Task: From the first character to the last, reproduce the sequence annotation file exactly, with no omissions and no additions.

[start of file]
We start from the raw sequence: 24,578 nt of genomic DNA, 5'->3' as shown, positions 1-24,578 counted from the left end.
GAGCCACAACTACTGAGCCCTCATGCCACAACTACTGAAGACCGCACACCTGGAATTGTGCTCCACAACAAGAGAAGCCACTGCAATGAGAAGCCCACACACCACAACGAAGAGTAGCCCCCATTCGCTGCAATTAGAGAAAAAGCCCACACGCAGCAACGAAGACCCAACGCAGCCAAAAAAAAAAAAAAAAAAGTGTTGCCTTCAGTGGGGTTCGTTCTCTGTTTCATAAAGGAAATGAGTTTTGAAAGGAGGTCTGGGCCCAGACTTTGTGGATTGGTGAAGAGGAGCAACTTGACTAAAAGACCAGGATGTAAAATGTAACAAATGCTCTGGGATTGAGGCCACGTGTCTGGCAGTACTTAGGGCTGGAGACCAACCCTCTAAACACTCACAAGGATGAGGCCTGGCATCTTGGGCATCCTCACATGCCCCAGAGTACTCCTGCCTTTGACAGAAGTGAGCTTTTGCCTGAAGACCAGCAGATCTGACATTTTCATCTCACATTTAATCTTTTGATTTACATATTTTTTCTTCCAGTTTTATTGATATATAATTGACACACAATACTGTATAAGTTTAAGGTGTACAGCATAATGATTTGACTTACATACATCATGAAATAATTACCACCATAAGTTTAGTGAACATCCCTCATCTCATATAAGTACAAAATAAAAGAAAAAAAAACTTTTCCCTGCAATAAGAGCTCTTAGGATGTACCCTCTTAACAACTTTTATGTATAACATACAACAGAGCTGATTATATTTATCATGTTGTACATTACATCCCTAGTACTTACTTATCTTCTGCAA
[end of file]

We start from the raw sequence: 24,578 nt of genomic DNA, 5'->3' as shown, positions 1-24,578 counted from the left end.
GAGCCACAACTACTGAGCCCTCATGCCACAACTACTGAAGACCGCACACCTGGAATTGTGCTCCACAACAAGAGAAGCCACTGCAATGAGAAGCCCACACACCACAACGAAGAGTAGCCCCCATTCGCTGCAATTAGAGAAAAAGCCCACACGCAGCAACGAAGACCCAACGCAGCCAAAAAAAAAAAAAAAAAAGTGTTGCCTTCAGTGGGGTTCGTTCTCTGTTTCATAAAGGAAATGAGTTTTGAAAGGAGGTCTGGGCCCAGACTTTGTGGATTGGTGAAGAGGAGCAACTTGACTAAAAGACCAGGATGTAAAATGTAACAAATGCTCTGGGATTGAGGCCACGTGTCTGGCAGTACTTAGGGCTGGAGACCAACCCTCTAAACACTCACAAGGATGAGGCCTGGCATCTTGGGCATCCTCACATGCCCCAGAGTACTCCTGCCTTTGACAGAAGTGAGCTTTTGCCTGAAGACCAGCAGATCTGACATTTTCATCTCACATTTAATCTTTTGATTTACATATTTTTTCTTCCAGTTTTATTGATATATAATTGACACACAATACTGTATAAGTTTAAGGTGTACAGCATAATGATTTGACTTACATACATCATGAAATAATTACCACCATAAGTTTAGTGAACATCCCTCATCTCATATAAGTACAAAATAAAAGAAAAAAAAACTTTTCCCTGCAATAAGAGCTCTTAGGATGTACCCTCTTAACAACTTTTATGTATAACATACAACAGAGCTGATTATATTTATCATGTTGTACATTACATCCCTAGTACTTACTTATCTTCTGCAA